A 21-acre plot on the Crow River in the far reaches of Hennepin County has surfaced as a point of debate about county involvement in preserving land.
Board Chairman Mike Opat raised concerns last week and said he's likely to vote against spending $64,000 to help acquire a conservation easement on the private land in Greenfield.
The Crow is a tributary of the Mississippi River along a corridor that county staff called "ecologically significant," in part because it contains old-growth oak savanna, floodplain forest and wetlands that provide habitat for the plover, kingfisher, osprey, other birds and Blanding's turtle. The easement would prohibit development on the land in perpetuity, advocates say.
The county's Environmental Services Department and the Minnesota Land Trust negotiated the easement on the property held by John S. Geis, who would receive $224,000 in state Outdoor Heritage money in exchange for agreeing not to develop it. The $64,000 from the county would cover fees and other costs associated with acquiring the easement.
But Opat isn't convinced the easement is necessary or wise. He wondered whether the land would be developed any time soon or if the deal would do little more than enrich a property owner.
"I'm not sure it's the county's role to look for conservation easements," he said, adding that he was "not at all comfortable" with the deal.
According to county records, Geis acquired the land through a warranty deed in 2002 for less than $500 from Wilfred and Elaine Bechtold. Reached at her home Friday, Elaine Bechtold couldn't recall the price but said the family sold the land for market value -- much more than $500.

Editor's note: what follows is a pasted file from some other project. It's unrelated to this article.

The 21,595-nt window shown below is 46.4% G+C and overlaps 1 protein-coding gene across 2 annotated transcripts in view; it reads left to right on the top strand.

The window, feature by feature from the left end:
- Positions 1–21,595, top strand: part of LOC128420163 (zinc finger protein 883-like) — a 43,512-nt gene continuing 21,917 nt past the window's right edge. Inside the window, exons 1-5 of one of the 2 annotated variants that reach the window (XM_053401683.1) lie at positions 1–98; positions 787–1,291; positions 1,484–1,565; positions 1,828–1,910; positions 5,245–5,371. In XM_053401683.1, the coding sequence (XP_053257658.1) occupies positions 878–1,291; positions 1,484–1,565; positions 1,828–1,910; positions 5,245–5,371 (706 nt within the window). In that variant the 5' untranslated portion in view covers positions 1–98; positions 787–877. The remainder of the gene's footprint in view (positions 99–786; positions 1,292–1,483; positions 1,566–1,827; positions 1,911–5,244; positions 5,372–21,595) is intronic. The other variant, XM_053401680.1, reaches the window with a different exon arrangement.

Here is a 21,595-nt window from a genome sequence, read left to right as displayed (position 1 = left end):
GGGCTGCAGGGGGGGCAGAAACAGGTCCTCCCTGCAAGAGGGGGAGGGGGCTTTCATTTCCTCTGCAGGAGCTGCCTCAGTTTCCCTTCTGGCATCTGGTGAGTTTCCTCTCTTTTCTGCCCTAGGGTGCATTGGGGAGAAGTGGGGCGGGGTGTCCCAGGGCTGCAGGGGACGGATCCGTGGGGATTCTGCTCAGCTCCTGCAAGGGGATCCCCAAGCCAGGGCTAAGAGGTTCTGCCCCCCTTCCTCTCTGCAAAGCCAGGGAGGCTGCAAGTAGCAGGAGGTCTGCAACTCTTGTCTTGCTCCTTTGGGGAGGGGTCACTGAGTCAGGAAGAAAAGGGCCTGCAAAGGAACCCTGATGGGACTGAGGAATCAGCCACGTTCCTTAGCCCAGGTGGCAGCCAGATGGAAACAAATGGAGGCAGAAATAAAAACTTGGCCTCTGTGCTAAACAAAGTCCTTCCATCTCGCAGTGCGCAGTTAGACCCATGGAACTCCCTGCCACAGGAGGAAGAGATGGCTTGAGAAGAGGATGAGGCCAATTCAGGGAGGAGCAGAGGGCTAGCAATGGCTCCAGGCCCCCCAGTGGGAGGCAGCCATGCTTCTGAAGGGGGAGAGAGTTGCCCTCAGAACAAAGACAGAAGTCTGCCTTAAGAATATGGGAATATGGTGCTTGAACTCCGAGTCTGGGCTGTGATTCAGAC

Behind on taxes
When Geis fell into arrears on taxes and showed up in county notices, the property caught the eye of county Environmental Services, said assistant director Rosemary Lavin.
"The fact that it was on the river and that it wasn't developed sparked some interest," she said. The land's location also would provide a possible connection between the Crow-Hassan and Lake Rebecca parks, Lavin said. The $224,000 price is market value, she said.
For taxes payable in 2012, the county estimated the value at $256,000, with a net tax of $3,597.
Similar preservation acquisitions occur about once a year, Lavin said. "We're looking at corridors that connect natural areas and how they might be preserved," she said.
Once negotiations with the county and the land trust got started, Geis paid up his taxes, pulling the property out of the tax forfeiture process. He did not return multiple calls last week.
Geis would retain rights to build on one acre -- enough for a "single-family residence and/or parking for a future park," according to a staff report.
Board Member Jeff Johnson, who represents the area, said he's voting for the easement because he's been "willing to rely upon the opinions of our environmental staff."
Johnson noted that Geis is a willing seller of the easement. "If there's public benefit and the cost is relatively small to the county, that makes sense," he said.
He disputed Opat's argument that given the current market, development is unlikely on the land for some time. Johnson said exurban areas are the places that will be developed because they are available.
Relating to potential development, Board Member Peter McLaughlin said, "You've got to assume it's coming."
He said he's undecided on whether to vote for the deal.
"It's a lot of money," he said. "I compared it a little bit to the purchase of land around the lakes in Minneapolis and that showed great foresight."
He was pleased to learn the easement is attached to the deed even if Geis would sell. He has some additional questions that have yet to be answered, such as whether the county would need to pay more to put a trail across the easement.
Generally, though, he finds such purchases a reasonable county role. "To me it's not an activity that's unacceptable," he said. "I just want to make sure it's reasonable."
The vote is Tuesday.
"I'll lose that vote but it doesn't matter," a resigned Opat said.
Rochelle Olson • 651-925-5035 Twitter: @rochelleolson